Monetisation as a preferred option

THE FISCAL Responsibility and Budget Management Bill introduced in December 2000 had set a target for the Centre's fiscal deficit at 2 per cent of GDP and a target of zero revenue deficit to be achieved by 2006. However, the trend in these deficit parameters during the last three years has been quite against the proposed target. The gross fiscal deficit was 5.7 per cent of GDP in 2000-01, increased to 6.14 per cent the next year. The revised estimate for 2002-03 was 5.9 per cent while the deficit has been budgeted at 5.6 per cent for the current year. If the past trend continues the actual gross fiscal deficit will not be less than 6 per cent of GDP for 2003-04. The combined fiscal deficit of the Centre and the States has already hit the double-digit level. If the present fiscal imbalance continues another macro economic crisis looks unavoidable. Foreseeing well in advance the impossibility of achieving the set target for fiscal and revenue deficits, Parliament on July 29 approved the revised bill that seeks to achieve fiscal prudence by eliminating revenue deficits by 2008.

There are two ways of controlling the deficit — by curtailing expenditure and by raising revenue. The Finance Minister has committed to contain the fiscal deficit both ways. He has proposed measures to mop up revenue and also compress unproductive expenditure without scaling down developmental expenditure. The Government has set a target of 19 per cent growth in tax revenues for the current fiscal. The best policy option to attain tax buoyancy is through appropriate tax administration, widening the tax base and growth oriented fiscal and monetary policy measures that will expand revenue potentials. Given the low tax buoyancy and structural as well as administrative rigidities in widening the tax base, the scope for achieving the targeted revenue seems limited.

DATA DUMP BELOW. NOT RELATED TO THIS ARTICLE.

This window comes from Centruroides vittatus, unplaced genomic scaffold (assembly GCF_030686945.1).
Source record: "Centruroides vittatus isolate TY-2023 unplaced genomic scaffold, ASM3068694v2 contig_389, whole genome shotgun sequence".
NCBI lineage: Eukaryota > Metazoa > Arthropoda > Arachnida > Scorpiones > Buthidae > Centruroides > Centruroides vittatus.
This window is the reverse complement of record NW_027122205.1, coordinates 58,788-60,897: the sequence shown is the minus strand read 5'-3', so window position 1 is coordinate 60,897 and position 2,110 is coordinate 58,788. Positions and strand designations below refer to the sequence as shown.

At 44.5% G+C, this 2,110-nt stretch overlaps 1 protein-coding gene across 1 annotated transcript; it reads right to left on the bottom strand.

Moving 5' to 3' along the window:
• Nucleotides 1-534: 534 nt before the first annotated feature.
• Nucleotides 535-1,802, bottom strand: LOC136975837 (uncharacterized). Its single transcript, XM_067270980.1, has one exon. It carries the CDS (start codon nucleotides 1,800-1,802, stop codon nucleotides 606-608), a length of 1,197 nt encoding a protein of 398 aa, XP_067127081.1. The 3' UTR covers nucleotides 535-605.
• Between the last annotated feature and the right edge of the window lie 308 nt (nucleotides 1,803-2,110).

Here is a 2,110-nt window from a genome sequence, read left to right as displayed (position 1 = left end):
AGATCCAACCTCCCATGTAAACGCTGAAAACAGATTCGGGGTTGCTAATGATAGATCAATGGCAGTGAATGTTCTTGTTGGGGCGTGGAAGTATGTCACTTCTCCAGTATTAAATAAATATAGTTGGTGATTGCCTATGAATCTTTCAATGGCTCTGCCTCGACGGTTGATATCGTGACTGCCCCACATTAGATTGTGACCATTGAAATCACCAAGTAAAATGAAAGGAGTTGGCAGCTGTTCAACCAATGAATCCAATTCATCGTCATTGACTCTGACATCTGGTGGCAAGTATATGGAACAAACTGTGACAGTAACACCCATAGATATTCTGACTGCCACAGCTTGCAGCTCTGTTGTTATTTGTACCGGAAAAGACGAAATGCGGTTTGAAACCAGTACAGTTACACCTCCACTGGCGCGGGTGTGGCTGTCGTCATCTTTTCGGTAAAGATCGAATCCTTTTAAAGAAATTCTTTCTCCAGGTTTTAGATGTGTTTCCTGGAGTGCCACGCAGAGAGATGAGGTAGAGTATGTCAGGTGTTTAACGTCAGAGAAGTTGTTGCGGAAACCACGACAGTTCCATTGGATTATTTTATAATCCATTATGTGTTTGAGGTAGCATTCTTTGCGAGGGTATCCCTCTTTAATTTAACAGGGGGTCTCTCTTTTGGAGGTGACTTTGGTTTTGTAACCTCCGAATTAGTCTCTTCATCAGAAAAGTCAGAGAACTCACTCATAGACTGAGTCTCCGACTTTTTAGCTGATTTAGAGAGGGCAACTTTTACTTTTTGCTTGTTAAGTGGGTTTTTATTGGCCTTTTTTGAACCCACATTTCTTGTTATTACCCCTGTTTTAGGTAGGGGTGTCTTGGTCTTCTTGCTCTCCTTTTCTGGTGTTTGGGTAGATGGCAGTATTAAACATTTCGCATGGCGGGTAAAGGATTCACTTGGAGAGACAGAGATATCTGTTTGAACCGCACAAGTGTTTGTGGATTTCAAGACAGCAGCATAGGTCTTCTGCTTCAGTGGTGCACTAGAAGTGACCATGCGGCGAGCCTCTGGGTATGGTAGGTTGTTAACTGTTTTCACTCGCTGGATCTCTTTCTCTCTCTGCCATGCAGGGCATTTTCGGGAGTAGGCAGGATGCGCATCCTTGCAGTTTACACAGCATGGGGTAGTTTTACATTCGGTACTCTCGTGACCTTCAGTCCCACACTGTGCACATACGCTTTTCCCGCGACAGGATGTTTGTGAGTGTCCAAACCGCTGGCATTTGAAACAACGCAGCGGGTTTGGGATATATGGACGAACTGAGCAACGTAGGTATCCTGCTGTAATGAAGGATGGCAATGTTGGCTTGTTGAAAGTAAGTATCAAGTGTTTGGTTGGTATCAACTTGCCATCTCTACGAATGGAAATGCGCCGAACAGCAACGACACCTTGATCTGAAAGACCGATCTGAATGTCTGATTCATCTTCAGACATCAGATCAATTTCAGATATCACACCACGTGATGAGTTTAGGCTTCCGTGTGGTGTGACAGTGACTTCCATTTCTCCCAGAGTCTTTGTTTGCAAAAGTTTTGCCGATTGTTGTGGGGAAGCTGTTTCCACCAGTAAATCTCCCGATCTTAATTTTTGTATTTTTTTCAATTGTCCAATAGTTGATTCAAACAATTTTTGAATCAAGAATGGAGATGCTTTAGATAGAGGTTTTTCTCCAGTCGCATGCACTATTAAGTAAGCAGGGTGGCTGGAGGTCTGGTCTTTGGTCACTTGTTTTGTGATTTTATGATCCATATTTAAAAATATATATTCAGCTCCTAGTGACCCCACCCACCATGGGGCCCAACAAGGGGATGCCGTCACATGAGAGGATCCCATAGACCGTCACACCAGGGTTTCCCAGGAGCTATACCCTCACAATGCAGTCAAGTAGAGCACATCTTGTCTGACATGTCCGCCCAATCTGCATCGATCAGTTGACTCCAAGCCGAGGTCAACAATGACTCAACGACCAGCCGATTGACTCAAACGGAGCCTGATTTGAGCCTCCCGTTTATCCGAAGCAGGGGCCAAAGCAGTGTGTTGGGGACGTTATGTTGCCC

Expenditure compression involves measures that mainly aim at reducing interest expenditure by prepayment of high cost debt and swapping high cost debt for low cost debt. In this regard, the Finance Minister has pointed out that the Government will pre-pay Rs. 7,500 crores worth of outstanding bilateral aid during the current fiscal year besides swapping Rs. 38,000 crores of high cost debt of State governments. Though debt swapping may reduce the average cost of borrowing, it may not help reduce the growing gap between the assets and liability positions of the Government — a root cause for growing deficits.

There are two pertinent questions. Are these measures appropriate given the present structure of the economy? Do these help achieve the budgetary targets within the proposed time limit? The answer is not in the affirmative if one considers the likely impact of the proposed policy on macro economic variables other than the deficit measures. While formulating fiscal policy or setting budgetary targets it is bizarre not to recognise the current structure of the economy and not base policy on a relevant macro theoretical framework for evaluating the probable impact of the policy package on demand and supply. It is important to take into account the impact of the policy on key macro economic variables rather than assume them as exogenous.